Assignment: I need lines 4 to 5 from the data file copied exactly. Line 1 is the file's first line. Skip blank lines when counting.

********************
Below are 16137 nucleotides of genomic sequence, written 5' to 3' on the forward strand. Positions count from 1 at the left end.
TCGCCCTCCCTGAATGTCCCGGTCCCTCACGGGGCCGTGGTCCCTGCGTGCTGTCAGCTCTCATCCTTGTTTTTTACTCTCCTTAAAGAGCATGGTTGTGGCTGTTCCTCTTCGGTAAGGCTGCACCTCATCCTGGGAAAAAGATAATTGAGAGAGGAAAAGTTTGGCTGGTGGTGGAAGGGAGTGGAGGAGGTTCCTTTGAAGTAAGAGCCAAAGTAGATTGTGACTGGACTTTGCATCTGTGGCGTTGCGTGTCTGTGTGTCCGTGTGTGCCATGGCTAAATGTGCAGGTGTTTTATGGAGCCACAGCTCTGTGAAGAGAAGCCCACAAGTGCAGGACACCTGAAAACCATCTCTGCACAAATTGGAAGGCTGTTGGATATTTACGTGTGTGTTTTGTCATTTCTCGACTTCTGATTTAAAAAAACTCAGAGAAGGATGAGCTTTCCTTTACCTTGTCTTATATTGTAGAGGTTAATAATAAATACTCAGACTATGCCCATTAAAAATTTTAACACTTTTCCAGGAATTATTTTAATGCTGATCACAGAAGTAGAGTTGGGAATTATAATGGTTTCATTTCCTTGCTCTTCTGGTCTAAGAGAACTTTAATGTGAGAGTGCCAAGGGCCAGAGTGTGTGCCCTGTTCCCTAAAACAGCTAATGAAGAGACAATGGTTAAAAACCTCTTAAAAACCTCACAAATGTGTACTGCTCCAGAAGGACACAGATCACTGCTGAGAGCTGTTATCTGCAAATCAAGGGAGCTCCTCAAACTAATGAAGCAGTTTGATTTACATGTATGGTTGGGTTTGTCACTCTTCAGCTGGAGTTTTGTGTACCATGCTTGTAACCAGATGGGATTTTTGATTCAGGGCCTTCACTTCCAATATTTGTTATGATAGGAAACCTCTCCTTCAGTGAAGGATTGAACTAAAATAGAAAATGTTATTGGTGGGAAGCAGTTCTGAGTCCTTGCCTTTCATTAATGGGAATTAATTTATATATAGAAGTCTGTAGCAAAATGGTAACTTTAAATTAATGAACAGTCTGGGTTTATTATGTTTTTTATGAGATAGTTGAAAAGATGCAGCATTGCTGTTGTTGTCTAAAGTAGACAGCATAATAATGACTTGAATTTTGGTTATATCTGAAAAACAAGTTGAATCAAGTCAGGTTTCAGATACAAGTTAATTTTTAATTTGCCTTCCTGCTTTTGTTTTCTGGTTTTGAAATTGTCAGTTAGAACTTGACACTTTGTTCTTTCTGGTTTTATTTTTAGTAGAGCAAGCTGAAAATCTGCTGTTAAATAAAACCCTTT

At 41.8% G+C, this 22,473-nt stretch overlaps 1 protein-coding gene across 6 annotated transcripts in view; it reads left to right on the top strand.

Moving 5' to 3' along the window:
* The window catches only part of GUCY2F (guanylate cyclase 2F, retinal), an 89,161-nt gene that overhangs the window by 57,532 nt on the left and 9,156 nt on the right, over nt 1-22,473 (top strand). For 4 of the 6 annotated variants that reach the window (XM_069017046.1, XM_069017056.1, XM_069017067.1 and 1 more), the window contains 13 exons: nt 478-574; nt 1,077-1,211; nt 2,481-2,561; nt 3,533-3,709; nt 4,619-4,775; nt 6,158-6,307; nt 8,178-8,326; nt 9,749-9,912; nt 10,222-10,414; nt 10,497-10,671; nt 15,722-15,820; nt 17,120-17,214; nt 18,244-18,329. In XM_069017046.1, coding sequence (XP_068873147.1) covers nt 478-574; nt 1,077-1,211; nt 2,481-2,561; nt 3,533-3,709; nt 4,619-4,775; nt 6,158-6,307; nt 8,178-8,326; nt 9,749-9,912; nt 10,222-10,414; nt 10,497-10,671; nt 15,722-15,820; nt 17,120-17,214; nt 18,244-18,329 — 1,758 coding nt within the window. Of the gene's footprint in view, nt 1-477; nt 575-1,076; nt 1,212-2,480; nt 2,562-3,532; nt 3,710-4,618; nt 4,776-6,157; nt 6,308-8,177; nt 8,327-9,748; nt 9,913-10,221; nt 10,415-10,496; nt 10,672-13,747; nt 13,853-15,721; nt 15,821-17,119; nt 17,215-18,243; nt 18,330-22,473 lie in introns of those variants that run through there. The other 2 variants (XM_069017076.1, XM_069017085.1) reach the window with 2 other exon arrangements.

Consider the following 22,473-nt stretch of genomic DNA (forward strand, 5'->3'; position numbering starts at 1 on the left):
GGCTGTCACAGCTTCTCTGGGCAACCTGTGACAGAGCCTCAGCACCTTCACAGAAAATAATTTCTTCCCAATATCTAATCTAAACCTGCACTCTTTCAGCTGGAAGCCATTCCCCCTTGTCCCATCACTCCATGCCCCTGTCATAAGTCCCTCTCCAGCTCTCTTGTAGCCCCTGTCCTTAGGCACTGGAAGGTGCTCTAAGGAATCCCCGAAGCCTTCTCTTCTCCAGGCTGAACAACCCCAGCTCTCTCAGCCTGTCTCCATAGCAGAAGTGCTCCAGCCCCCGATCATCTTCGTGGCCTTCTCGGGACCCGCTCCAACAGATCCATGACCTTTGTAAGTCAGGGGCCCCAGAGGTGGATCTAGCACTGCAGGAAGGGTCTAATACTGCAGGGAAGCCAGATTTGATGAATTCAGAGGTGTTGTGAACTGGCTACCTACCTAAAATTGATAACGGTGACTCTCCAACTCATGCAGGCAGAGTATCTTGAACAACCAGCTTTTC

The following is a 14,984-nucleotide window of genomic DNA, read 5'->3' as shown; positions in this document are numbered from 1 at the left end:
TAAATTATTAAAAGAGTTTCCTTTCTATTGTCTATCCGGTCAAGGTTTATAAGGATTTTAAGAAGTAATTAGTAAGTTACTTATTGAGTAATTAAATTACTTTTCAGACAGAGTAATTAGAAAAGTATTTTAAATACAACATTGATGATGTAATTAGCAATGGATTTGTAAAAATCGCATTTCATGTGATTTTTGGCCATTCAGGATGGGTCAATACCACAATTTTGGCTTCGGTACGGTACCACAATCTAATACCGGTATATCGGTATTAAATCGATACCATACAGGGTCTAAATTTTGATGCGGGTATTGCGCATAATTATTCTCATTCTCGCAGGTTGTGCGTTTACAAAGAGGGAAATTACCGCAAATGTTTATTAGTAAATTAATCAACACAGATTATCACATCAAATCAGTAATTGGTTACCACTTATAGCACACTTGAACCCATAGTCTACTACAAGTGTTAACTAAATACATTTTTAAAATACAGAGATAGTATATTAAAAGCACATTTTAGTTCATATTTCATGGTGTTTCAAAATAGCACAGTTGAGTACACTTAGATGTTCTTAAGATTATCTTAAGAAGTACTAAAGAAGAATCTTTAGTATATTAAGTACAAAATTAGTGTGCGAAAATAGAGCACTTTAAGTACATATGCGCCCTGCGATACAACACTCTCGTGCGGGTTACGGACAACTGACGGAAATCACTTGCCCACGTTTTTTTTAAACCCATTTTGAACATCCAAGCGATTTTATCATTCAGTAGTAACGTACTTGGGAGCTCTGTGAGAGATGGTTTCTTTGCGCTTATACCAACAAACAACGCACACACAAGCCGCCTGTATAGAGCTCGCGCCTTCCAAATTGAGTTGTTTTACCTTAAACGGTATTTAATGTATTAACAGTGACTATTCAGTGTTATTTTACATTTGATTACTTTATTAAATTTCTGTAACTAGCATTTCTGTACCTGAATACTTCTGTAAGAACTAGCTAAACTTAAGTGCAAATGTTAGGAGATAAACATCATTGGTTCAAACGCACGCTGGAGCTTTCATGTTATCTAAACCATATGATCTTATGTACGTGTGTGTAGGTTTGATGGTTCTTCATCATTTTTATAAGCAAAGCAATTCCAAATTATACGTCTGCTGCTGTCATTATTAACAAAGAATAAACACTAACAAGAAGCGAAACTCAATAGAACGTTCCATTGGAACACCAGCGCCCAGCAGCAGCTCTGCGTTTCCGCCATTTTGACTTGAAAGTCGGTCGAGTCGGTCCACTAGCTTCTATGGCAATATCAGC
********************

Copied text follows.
Moving 5' to 3' along the window:
* The window catches only part of GUCY2F (guanylate cyclase 2F, retinal), an 89,161-nt gene that overhangs the window by 57,532 nt on the left and 9,156 nt on the right, over nt 1-22,473 (top strand). For 4 of the 6 annotated variants that reach the window (XM_069017046.1, XM_069017056.1, XM_069017067.1 and 1 more), the window contains 13 exons: nt 478-574; nt 1,077-1,211; nt 2,481-2,561; nt 3,533-3,709; nt 4,619-4,775; nt 6,158-6,307; nt 8,178-8,326; nt 9,749-9,912; nt 10,222-10,414; nt 10,497-10,671; nt 15,722-15,820; nt 17,120-17,214; nt 18,244-18,329. In XM_069017046.1, coding sequence (XP_068873147.1) covers nt 478-574; nt 1,077-1,211; nt 2,481-2,561; nt 3,533-3,709; nt 4,619-4,775; nt 6,158-6,307; nt 8,178-8,326; nt 9,749-9,912; nt 10,222-10,414; nt 10,497-10,671; nt 15,722-15,820; nt 17,120-17,214; nt 18,244-18,329 — 1,758 coding nt within the window. Of the gene's footprint in view, nt 1-477; nt 575-1,076; nt 1,212-2,480; nt 2,562-3,532; nt 3,710-4,618; nt 4,776-6,157; nt 6,308-8,177; nt 8,327-9,748; nt 9,913-10,221; nt 10,415-10,496; nt 10,672-13,747; nt 13,853-15,721; nt 15,821-17,119; nt 17,215-18,243; nt 18,330-22,473 lie in introns of those variants that run through there. The other 2 variants (XM_069017076.1, XM_069017085.1) reach the window with 2 other exon arrangements.